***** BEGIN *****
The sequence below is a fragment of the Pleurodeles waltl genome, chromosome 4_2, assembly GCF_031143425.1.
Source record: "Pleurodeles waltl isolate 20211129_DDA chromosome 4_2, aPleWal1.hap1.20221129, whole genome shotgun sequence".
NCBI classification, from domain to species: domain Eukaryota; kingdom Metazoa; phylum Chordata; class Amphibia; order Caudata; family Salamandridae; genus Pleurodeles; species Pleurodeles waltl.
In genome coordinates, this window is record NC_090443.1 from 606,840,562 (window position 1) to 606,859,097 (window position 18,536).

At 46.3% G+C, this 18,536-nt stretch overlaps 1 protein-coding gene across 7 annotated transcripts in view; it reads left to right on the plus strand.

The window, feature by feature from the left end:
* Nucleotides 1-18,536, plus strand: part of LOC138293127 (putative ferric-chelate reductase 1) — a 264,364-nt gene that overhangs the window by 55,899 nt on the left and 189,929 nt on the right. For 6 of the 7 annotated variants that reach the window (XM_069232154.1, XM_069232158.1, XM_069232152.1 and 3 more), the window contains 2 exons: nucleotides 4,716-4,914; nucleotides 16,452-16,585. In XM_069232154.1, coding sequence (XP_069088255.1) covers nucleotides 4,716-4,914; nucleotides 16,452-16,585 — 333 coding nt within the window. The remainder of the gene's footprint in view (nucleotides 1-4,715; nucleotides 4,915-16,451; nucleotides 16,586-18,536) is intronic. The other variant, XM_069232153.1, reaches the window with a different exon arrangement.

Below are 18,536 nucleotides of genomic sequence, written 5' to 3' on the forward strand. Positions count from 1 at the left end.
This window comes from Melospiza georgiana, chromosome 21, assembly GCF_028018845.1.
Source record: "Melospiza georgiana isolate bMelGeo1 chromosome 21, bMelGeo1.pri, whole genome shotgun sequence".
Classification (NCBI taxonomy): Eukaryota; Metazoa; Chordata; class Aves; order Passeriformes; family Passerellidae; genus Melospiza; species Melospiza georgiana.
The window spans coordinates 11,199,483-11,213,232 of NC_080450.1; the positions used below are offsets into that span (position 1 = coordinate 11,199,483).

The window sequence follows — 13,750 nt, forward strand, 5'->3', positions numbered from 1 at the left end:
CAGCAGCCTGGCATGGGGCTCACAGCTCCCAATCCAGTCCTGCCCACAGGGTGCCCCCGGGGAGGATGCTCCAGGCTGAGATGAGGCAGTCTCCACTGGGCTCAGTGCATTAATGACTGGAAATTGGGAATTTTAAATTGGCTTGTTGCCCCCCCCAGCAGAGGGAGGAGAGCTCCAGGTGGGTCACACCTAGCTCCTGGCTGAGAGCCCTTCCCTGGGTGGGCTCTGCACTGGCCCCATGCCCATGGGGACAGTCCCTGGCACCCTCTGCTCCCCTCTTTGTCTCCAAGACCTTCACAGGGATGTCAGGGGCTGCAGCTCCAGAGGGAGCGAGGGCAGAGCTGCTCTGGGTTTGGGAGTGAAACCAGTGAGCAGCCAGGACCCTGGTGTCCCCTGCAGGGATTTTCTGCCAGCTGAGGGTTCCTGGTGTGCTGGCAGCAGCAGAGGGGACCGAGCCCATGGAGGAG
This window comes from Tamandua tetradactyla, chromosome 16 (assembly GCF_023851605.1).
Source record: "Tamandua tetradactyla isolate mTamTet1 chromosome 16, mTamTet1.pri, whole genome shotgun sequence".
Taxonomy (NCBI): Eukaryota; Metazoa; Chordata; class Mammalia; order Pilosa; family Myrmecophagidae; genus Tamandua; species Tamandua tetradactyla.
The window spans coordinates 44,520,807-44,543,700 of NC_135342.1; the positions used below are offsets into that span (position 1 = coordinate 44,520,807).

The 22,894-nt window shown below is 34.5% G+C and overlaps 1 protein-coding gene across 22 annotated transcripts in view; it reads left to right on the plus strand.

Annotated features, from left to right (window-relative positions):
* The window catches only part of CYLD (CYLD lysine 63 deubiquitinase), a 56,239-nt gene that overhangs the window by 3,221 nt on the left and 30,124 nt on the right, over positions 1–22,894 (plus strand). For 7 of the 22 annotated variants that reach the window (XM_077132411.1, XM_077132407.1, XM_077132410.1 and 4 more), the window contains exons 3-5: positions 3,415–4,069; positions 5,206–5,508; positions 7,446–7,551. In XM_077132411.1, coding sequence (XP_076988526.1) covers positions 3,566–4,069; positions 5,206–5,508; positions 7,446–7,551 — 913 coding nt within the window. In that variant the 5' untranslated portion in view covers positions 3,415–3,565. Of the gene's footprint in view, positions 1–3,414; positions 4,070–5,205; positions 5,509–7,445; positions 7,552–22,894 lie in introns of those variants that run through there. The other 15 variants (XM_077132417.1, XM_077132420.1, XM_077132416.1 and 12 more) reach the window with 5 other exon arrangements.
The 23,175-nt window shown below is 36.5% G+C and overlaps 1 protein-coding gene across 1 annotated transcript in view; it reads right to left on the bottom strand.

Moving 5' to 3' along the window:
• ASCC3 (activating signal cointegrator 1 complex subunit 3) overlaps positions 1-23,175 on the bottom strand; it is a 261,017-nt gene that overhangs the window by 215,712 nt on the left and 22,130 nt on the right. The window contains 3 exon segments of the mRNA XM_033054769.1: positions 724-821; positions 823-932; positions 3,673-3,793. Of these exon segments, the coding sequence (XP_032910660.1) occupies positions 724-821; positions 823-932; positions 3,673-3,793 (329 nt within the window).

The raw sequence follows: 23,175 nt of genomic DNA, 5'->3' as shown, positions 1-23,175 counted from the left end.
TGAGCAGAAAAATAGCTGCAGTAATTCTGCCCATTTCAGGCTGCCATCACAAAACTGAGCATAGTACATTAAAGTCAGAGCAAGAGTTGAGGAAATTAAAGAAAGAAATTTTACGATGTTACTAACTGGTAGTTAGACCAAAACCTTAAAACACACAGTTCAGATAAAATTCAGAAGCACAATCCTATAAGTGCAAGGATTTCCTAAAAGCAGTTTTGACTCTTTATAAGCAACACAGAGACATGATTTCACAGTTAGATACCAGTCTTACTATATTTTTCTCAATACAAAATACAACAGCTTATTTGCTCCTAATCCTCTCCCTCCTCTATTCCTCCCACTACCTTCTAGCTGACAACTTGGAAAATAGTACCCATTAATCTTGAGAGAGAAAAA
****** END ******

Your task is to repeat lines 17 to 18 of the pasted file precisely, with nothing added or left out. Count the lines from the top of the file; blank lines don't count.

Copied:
Taxonomy (NCBI): Eukaryota; Metazoa; Chordata; class Mammalia; order Pilosa; family Myrmecophagidae; genus Tamandua; species Tamandua tetradactyla.
The window spans coordinates 44,520,807-44,543,700 of NC_135342.1; the positions used below are offsets into that span (position 1 = coordinate 44,520,807).